LANSING, Mich. — Michigan Attorney General Dana Nessel on Wednesday declared unconstitutional a state law requiring “sex-reassignment surgery” to change the sex designation on a birth certificate.
Her opinion says the statute violates an individual’s equal protection rights and may also violate an individual’s due process rights under the U.S. and Michigan constitutions, according to a news release.
Earlier this year, MDHHS Director Elizabeth Hertel made a formal request for an attorney general opinion about “whether MCL 333.2831(c) violates the constitutional rights of Michigan-born persons who seek to amend their birth certificate to alter their sex designation assigned at birth to reflect their present gender identity.”
The establishes the only method by which Michigan-born individuals may change the sex designation on their birth certificates by requiring:
- A written “request that a new certificate be established to show a sex designation other than that designated at birth” and
- And affidavit of a physician certifying that sex-reassignment surgery has been performed.
If the requirement isn’t met, the law requires MDHHS to deny the application to amend the birth certificate.
Nessel’s opinion states that birth certificates aren’t always biologically driven or static.
“For example, when a child is born to a wedded couple, each spouse is listed as a parent on the birth certificate, regardless of whether they conceived the child,” the opinion said. “And if a child is adopted later in life, the birth certificate may be changed to reflect the new adoptive parents. The fact that the state readily accounts for and acknowledges such biological falsity – sometimes even from birth – cuts against the importance of any state interest in maintaining the accuracy of vital records in regard to the biology of the child.”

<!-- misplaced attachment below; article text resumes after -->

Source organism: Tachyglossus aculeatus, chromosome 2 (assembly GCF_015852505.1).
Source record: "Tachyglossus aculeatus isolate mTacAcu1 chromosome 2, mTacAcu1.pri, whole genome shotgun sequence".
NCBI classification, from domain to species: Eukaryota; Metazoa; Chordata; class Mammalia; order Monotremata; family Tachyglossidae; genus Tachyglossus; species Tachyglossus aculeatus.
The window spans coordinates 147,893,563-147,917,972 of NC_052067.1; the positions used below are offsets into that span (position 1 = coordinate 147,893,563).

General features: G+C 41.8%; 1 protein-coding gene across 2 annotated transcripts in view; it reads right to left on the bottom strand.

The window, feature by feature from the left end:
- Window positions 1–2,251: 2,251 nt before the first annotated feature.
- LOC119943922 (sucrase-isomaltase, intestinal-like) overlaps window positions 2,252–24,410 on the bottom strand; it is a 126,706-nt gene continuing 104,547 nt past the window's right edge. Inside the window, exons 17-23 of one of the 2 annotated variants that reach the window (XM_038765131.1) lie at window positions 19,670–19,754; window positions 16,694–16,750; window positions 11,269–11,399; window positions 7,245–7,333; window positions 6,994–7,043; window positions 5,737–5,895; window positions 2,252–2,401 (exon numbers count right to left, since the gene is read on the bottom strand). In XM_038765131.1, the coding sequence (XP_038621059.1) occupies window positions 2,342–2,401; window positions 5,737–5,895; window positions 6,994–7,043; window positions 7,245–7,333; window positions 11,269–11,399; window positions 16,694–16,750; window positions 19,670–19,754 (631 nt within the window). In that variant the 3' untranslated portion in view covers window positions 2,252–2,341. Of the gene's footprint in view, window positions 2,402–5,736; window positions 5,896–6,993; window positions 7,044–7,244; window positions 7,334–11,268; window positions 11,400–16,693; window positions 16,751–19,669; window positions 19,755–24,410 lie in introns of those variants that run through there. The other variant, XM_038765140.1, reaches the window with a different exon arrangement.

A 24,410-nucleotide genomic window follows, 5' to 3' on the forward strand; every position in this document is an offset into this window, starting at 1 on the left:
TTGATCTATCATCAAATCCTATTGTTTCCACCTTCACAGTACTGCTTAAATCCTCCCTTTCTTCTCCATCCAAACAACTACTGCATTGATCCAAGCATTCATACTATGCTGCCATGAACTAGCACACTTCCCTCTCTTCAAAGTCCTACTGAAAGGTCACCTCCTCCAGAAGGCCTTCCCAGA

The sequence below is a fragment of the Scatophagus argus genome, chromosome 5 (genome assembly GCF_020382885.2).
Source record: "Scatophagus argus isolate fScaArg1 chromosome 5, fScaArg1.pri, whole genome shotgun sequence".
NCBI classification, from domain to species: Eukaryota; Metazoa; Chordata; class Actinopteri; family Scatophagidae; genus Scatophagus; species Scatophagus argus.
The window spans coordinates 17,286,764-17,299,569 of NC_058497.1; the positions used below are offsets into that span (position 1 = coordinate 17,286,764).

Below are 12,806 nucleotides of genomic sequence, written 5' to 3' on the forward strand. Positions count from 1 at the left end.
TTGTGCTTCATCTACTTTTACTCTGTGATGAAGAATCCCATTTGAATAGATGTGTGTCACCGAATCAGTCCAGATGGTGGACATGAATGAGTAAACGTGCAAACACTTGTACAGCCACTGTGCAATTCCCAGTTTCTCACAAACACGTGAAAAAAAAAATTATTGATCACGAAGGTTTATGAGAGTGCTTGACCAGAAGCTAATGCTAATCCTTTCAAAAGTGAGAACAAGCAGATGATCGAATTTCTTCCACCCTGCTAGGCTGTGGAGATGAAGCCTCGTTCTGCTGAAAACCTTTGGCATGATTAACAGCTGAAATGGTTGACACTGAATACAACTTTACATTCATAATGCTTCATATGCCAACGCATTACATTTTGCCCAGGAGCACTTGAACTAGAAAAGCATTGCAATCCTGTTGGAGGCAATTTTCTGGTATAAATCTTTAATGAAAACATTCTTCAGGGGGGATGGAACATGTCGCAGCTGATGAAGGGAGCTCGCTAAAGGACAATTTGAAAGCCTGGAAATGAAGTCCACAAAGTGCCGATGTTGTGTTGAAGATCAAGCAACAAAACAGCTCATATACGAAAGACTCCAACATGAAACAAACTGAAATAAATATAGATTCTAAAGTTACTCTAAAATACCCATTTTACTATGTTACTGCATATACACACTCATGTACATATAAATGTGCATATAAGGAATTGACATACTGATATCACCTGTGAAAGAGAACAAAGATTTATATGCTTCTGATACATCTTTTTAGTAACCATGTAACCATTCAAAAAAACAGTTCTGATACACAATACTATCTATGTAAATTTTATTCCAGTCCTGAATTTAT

“The law violates Michiganders’ most basic and fundamental protections under the Constitution,” Nessel said. “As written, it is a tool of intolerance that treats one group of people different from the rest of us by requiring thousands of residents to undergo expensive and invasive medical procedures in order to amend their birth certificates to reflect their true identity.”
Jurisdictions that allow for a lesser form of clinical intervention include Connecticut, the District of Columbia, Hawaii, Illinois, Iowa, Maryland and Massachusetts.
They accept surgical, hormonal or other treatment clinically appropriate for a gender transition.
The U.S. Department of State only requires that the individual has received “appropriate clinical treatment for transition” to change the sex marker on their individual passport and gives physicians discretion to determine what clinical treatment is appropriate for each individual.
Other states, including California, Colorado, New Jersey and New Mexico, don’t mandate any form of medical or other clinical intervention, requiring only an affidavit from the individual attesting that they identify as a different gender.
“Removing this undue burden on individuals seeking to change their sex designation assigned at birth to reflect their true gender identity on their birth certificates is the right thing to do,” Hertel said. “Consistent with the opinion, applicants will no longer need to undergo sex reassignment surgery or to provide proof that surgery has been performed. MDHHS is already working on a process to assist individuals in making these changes.”